Buddy cop movies have been around for decades, and the formula is pretty set in stone: take one hard-edged, follow-his-own-rules cop and saddle him with a wacky comedic foil. And who better to play the comic sidekick than a comedian? Check out these 11 comics who've tried their hand at playing policeman in movies.
The movie that made a movie star out of Eddie Murphy is also the one that wrote the template for almost every buddy cop movie starring a comedian to follow (one could make the argument that even the idea of casting a comedian was ripped off from 48 Hrs.). Murphy is scary talented in 48 Hrs., and it's got the kind of rough-edges, rated-R greatness of his early movie roles -- the kind he abandoned later on for vanity projects and awful family fare. He's funny and tough in a movie that's funny, tough and violent and really knows how to use his particular talents. If 48 Hrs. was the movie that set the template for comedian buddy cop movies, we could have done a whole lot worse. The 1990 sequel, Another 48 Hrs., failed to repeat its success.
I'm pretty sure no one familiar with Billy Crystal would ever think "action star," but that's precisely what he is in 1986's underrated cop film Running Scared. Sure, he and partner Gregory Hines are more about the wisecracks than shootouts, but Crystal is great in the role and has terrific chemistry with Hines. It's the last time Crystal would play anything even resembling an action hero, and that's probably for the best, but alongside City Slickers and When Harry Met Sally..., this is actually one of my favorite Billy Crystal movies and one of my favorite buddy cop movies of all time. If you're a fan of either, you should check it out.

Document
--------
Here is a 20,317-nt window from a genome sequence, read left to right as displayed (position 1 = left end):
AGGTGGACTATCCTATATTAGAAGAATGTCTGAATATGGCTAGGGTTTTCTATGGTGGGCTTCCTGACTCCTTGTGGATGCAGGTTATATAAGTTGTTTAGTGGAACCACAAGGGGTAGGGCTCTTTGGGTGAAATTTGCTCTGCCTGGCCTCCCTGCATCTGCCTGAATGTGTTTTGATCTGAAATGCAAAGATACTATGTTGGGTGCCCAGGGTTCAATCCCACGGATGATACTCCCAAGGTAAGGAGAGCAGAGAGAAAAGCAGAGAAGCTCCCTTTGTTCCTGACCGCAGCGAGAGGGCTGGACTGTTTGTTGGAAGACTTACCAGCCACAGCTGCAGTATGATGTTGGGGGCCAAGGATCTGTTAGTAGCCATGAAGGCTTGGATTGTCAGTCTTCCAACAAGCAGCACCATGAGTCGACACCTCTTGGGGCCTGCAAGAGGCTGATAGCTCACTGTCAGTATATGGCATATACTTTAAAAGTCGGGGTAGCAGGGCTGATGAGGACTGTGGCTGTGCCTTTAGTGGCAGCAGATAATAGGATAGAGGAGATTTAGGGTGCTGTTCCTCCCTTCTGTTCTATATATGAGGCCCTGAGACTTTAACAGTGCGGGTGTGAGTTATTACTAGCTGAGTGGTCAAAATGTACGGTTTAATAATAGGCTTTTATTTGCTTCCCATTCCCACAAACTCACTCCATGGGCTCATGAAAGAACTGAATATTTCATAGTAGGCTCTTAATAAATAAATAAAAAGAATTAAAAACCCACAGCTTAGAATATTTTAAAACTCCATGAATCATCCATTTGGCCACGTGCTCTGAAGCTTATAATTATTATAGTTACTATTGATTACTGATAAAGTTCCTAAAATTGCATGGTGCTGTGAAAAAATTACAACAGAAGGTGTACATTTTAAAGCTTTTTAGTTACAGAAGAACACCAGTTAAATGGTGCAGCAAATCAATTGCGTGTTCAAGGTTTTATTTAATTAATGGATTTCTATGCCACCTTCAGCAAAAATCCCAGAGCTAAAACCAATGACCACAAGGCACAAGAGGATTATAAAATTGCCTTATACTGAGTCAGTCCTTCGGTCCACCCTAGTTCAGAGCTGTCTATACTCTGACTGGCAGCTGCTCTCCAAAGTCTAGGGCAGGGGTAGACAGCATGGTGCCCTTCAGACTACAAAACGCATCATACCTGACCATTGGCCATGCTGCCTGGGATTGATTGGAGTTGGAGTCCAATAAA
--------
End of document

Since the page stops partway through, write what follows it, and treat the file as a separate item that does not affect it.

While less of a comedian than some others on this list, Jim Belushi did get his start at Second City in Chicago and spent some time as a cast member on Saturday Night Live. For Red Heat, he's teamed up with Arnold Schwarzenegger's KGB agent to chase down the Russian mob in Chicago. Belushi, a Chicago native, is actually quite credible as a cop and manages to get off a few amusing one-liners. The movie is ultimately Schwarzenegger's show, meaning Belushi isn't so much the comedian "buddy" as he is the comedian sidekick. The movie is forgettable, even by '80s action standards, but for a comedian Belushi is one of the more convincing cops on the list.